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Winter food in Suffolk at the Westleton Crown


Suffolk has made a name for itself as the foodie county: from wild game to artisan cheeses, this is a place where real food is celebrated, and where chefs take pride in filling their menus with local produce. As autumn rolls in and the menus change, we ask four Suffolk chefs to tell us about their favourite dish that they’ll be cooking this season:

Stevie Robson, Head Chef at The Cookhouse, Suffolk Food Hall, Ipswich
Cooking: Venison, baby onion & pearl barley pie

“Venison is without doubt one of my favourite game meats; not only is it packed full of flavour and has a sense of luxuriousness, it’s also very lean and reasonably priced. In the Cookhouse this autumn we will change the menu so that it has more seasonal options available, and the dish I am looking forward to preparing, cooking and tasting will be a venison, baby onion and pearl barley pie. Hearty, warming, comforting and most importantly tasty, this is a real warmer as the weather changes and the dark nights start to draw in. Succulent meat, sweet, melt-in-the-mouth onions, and filling pearl barley are slowly cooked and finished with red currant jelly and raspberry wine vinegar. What makes it even better is the quality: shot on our own estate by our gamekeeper, and then butchered in the Food Hall, it doesn’t get any more local and fresh. Maybe not the most interesting dish, but sometimes the simple things in life bring the most pleasure!”
Ben the gameskeeper Suffolk Food HallThe Suffolk Food Hall’s venison is shot on their estate by gamekeeper Ben
Photo (c) Suffolk Food Hall

James Finch, Head Chef at The Westleton Crown, Westleton
Cooking: Pork and Apple Suet Pudding

“Autumn is a great time of the year for food; after the lighter summery dishes we can go to town on some homely comfort food, and start thinking about lighting the fire.

This autumn, pork and apple suet pudding will be on my menu: a mix of slow cooked pork, cyder and apple. The pork will come from Blythburgh (as the crow flies not far from The Westleton Crown), the apples from the orchard on the Westleton-Darsham border, and the cyder from Aspall’s – so it’s a true, local Suffolk dish, simply served with some creamed potatoes, roasted root vegetables and a gravy to complement the local produce on show. Pork is one of my favourite meats, and in this fashion it tastes fantastic.”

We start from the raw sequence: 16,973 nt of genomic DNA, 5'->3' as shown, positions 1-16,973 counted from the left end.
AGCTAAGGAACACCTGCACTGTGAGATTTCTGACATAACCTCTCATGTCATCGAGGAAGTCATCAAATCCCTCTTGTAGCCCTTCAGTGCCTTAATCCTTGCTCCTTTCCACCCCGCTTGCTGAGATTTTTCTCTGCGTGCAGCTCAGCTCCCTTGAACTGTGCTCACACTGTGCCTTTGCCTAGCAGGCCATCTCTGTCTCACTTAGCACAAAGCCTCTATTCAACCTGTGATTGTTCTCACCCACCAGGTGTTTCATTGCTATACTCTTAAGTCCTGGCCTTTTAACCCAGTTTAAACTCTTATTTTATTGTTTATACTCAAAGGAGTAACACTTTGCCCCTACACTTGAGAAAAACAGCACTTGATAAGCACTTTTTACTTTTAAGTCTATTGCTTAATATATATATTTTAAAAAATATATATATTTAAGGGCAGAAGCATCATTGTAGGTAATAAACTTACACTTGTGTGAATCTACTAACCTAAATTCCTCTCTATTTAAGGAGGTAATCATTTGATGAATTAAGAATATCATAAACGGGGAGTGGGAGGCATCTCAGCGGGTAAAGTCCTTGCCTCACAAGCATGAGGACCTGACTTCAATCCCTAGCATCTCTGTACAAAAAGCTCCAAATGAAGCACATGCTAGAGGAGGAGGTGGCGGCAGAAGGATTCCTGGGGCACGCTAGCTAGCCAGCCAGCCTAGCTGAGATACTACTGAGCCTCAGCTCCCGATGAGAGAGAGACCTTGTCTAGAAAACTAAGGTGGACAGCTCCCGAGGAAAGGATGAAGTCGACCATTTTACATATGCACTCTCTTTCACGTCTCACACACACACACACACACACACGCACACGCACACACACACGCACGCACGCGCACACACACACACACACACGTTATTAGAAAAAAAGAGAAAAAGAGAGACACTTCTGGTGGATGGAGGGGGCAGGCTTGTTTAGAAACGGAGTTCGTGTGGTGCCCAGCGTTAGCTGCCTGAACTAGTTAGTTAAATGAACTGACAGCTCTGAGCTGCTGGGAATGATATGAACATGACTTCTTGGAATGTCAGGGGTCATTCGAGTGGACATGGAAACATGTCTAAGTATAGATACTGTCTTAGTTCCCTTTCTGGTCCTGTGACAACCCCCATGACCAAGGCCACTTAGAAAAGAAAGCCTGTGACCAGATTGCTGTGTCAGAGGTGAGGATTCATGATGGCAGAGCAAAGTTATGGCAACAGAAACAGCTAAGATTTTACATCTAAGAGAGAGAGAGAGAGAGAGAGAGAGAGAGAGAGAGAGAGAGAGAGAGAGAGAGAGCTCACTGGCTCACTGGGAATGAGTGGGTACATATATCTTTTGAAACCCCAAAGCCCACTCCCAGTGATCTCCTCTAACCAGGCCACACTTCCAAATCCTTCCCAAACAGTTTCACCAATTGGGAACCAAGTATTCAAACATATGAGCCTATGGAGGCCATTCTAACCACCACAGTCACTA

James Finch head chef at the Westleton CrownJames Finch’s menus have earned the Westleton Crown 2 AA Rosettes
Photo (c) Westleton Crown

Regis Crèpy, Head Chef & Owner at The Great House, Lavenham
Cooking: Roasted Fillet of Muntjac with Heather Honey and Fig Sauce

“Deer meat has been eaten for thousands of years, and although once the preserve of the aristocracy it has recently seen a huge increase in popularity. It’s plentiful, flavoursome and healthy, being low in fat and high in Omega 3. We are lucky in Suffolk to have different species of wild deer on our doorstep, each with different eating characteristics. We like to use muntjac at The Great House. It is Britain’s smallest deer, which we source from our local farmland. It has lean sweet meat with a very fine grain, more like lamb than venison; it also has a thick layer of fat over its back that adds to the flavour and keeps it moist. Figs are now in season and delicious. It’s a good crop this year for this distinctive and vibrant fruit, which is enormously versatile as it can be eaten raw, roasted, poached, baked in pies and pastries, or made into a compote. The figs team up with a variety of ingredients: honey, yogurt and nuts, as well as match strong flavours such as tangy blue cheeses, anchovies and salty dried meats. With the venison they add a sweet bold richness to create a delightful dish.”
The Great House LavenhamRegis and Martine Crèpy are celebrating 30 years at their award-winning hotel and restaurant
Photo (c) The Great House

Alan Dann, Head Chef at The Oaksmere, Eye
Cooking: Loin of Venison with Roasted Roots, Fondant Potatoes and Red Port Sauce

“I have selected this dish from the Oaksmere’s autumn menu as it is an excellent example of local seasonal produce.

It has a well-balanced combination of flavours: earthy roasted root vegetables complimented by the gamey venison loin, rounded off with the sweet rich port sauce. The Venison loin from Suffolk is cooked using the modern sous vide water bath technique. This ensures it remains most tender alongside the classically roasted roots of celeries, red candy and golden beetroot. To finish the dish I serve honey drizzled parsnips, fluffy fondant potatoes and a few leaves of black cabbage (cavolo nero). It is a delightful dish, a perfect autumn feast.”

Suffolk venison dish at The Oaksmere

Alan Dann’s seasonal dish stars loin of Suffolk venison
Photo (c) The Oaksmere


If this article has made you hungry for more, why not read about foraging in Suffolk, artesan bakers, producers, restaurants, or Suffolk's 12 most commonly eaten foods? And if reading about food only makes you hungrier, perhaps it’s time to plan a trip to Suffolk and the acclaimed Aldeburgh Food & Drink Festival on September 24th and 25th in 2016! And don't forget to tell us all about your foodie adventures in Suffolk via Facebook, Twitter or Instagram.